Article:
In a study published recently in the journal Nutrients, oolong tea and pure caffeine increased fat breakdown by about 20% in the healthy volunteers; oolong tea continued to have an effect while the participants were asleep.
The various types of tea produced from a single plant species, Camellia sinensis, are distinguished by the processing technique: unoxidized tea as green tea, half-oxidized tea as oolong tea, and fully oxidized tea as black tea.
In the course of oxidation catalyzed by endogenous enzymes, catechins are transformed to polymerized polyphenols, and caffeine is slightly decomposed, alterations that might yield benefits and/or risks on diverse physiologic functions.
Ingesting oolong tea or caffeine acutely increases energy expenditure, and oolong tea, but not caffeine, stimulates fat oxidation.
“Like all teas, oolong contains caffeine, which impacts energy metabolism by increasing our heart rate,” said senior author Professor Kumpei Tokuyama, a researcher in the International Institute for Integrative Sleep Medicine at the University of Tsukuba.
“However, studies suggest that tea consumption may also increase the breakdown of fat, independent of the effects of caffeine.”
“We therefore wanted to examine the effects of oolong consumption versus caffeine alone on energy and fat metabolism among a group of healthy volunteers.”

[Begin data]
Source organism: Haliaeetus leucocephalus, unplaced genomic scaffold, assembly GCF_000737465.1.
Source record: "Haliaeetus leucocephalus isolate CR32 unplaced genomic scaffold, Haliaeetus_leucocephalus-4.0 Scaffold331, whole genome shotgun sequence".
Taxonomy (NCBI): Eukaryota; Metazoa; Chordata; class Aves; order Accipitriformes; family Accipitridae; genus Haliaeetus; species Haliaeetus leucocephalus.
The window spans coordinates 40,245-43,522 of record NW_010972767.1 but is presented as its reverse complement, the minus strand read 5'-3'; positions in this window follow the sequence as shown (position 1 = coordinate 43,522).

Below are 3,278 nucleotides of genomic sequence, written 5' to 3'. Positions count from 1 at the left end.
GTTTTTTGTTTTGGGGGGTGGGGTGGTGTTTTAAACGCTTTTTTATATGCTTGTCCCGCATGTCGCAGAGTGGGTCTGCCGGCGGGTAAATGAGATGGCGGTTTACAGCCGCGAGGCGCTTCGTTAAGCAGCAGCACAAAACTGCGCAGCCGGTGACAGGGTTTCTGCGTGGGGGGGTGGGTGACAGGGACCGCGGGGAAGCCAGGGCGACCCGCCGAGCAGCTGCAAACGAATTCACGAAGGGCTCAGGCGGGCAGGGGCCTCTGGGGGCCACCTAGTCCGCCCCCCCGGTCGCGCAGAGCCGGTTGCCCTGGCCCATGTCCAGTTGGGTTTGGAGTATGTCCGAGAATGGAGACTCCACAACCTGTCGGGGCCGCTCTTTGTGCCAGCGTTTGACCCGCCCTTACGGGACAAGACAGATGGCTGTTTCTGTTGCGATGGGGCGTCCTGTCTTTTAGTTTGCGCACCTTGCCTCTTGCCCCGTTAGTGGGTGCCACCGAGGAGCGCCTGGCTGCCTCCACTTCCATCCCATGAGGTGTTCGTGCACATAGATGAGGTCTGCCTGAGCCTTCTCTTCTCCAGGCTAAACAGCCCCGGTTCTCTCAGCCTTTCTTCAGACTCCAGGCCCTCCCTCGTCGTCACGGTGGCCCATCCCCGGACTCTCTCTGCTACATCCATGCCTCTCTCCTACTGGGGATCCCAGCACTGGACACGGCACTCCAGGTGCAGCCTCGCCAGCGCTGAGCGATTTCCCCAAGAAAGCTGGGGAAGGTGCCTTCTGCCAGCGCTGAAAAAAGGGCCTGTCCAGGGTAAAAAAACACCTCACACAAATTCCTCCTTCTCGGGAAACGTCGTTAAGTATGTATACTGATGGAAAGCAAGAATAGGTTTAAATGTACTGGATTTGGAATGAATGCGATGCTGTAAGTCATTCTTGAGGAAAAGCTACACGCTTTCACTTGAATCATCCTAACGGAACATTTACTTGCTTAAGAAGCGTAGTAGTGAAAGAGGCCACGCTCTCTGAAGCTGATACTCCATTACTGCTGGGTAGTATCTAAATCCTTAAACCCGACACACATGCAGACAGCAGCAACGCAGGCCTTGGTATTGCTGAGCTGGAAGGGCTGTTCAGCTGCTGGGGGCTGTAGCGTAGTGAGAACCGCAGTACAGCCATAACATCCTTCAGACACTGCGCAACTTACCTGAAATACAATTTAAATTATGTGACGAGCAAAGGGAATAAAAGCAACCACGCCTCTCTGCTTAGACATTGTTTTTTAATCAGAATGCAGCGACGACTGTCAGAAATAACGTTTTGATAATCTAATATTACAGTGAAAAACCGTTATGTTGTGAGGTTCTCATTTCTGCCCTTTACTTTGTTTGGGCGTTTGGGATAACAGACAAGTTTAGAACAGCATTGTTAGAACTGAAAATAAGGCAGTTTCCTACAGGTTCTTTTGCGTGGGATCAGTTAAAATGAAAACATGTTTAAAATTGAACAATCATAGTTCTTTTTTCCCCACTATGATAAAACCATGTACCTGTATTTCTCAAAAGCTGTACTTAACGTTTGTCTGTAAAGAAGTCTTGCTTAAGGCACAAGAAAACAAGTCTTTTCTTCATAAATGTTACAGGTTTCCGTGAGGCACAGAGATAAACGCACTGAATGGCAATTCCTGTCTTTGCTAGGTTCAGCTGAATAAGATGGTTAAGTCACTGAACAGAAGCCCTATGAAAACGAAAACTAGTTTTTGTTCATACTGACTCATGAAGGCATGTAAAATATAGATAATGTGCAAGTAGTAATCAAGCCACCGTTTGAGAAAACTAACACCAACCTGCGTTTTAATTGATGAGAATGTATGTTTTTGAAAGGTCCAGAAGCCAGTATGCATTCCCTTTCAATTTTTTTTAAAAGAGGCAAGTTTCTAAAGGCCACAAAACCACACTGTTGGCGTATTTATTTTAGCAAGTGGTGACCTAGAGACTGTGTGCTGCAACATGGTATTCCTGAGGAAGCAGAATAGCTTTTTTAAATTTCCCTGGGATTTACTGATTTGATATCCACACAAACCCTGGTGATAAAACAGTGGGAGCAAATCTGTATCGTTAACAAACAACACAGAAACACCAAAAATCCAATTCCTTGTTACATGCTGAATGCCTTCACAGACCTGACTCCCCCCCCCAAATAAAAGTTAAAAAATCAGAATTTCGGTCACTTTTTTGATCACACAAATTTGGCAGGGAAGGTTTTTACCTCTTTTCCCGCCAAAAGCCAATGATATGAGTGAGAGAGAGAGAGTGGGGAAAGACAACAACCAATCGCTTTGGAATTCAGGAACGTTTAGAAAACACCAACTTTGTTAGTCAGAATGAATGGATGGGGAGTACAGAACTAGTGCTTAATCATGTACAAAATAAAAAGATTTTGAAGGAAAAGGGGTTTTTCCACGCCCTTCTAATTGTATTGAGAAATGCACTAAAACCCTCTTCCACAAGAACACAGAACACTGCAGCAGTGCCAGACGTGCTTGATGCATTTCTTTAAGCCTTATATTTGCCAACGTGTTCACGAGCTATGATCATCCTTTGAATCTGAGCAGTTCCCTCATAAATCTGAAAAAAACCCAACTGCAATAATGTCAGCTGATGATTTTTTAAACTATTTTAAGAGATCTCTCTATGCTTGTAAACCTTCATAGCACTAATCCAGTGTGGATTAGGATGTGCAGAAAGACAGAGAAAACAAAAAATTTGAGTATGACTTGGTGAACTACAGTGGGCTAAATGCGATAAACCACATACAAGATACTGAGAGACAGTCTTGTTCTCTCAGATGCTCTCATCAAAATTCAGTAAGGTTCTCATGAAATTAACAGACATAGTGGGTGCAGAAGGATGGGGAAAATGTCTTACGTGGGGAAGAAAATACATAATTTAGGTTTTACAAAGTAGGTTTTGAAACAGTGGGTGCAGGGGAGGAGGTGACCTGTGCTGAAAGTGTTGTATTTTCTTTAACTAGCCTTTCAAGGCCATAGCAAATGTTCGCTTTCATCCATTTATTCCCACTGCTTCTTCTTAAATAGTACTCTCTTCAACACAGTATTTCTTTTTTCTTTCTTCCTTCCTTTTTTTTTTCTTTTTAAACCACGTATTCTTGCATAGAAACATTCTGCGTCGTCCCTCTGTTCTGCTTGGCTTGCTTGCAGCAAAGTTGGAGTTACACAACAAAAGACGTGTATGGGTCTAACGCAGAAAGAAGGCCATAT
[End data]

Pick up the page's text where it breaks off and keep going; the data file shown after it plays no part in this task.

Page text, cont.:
The study involved 12 non-obese healthy males, aged 20-56 years.
During each 14-day session of the study, the participants consumed oolong tea (100 mg caffeine, 21.4 mg gallic acid, 97 mg catechins and 125 mg polymerized polyphenol), caffeine (100 mg), or placebo at breakfast and lunch.
On day 14 of each session, 24-h indirect calorimetry and polysomnographic sleep recording were performed.
Caffeine and oolong tea increased fat oxidation by about 20% without affecting energy expenditure over 24-h.
The decrease in the respiratory quotient by oolong tea was greater than that by caffeine during sleep.
“The stimulatory effects of oolong tea on fat breakdown during sleep could have real clinical relevance for controlling body weight,” Professor Tokuyama said.
“However, we need to determine whether the effects we observed in the 2-week study translate into actual body fat loss over a prolonged period.”
“In addition, we want to trial a decaffeinated oolong tea to better distinguish the effects of caffeine from other components of tea, which will help us understand exactly how oolong helps with fat breakdown.”
Simeng Zhang et al. 2020. Subacute Ingestion of Caffeine and Oolong Tea Increases Fat Oxidation without Affecting Energy Expenditure and Sleep Architecture: A Randomized, Placebo-Controlled, Double-Blinded Cross-Over Trial. Nutrients 12 (12): 3671; doi: 10.3390/nu12123671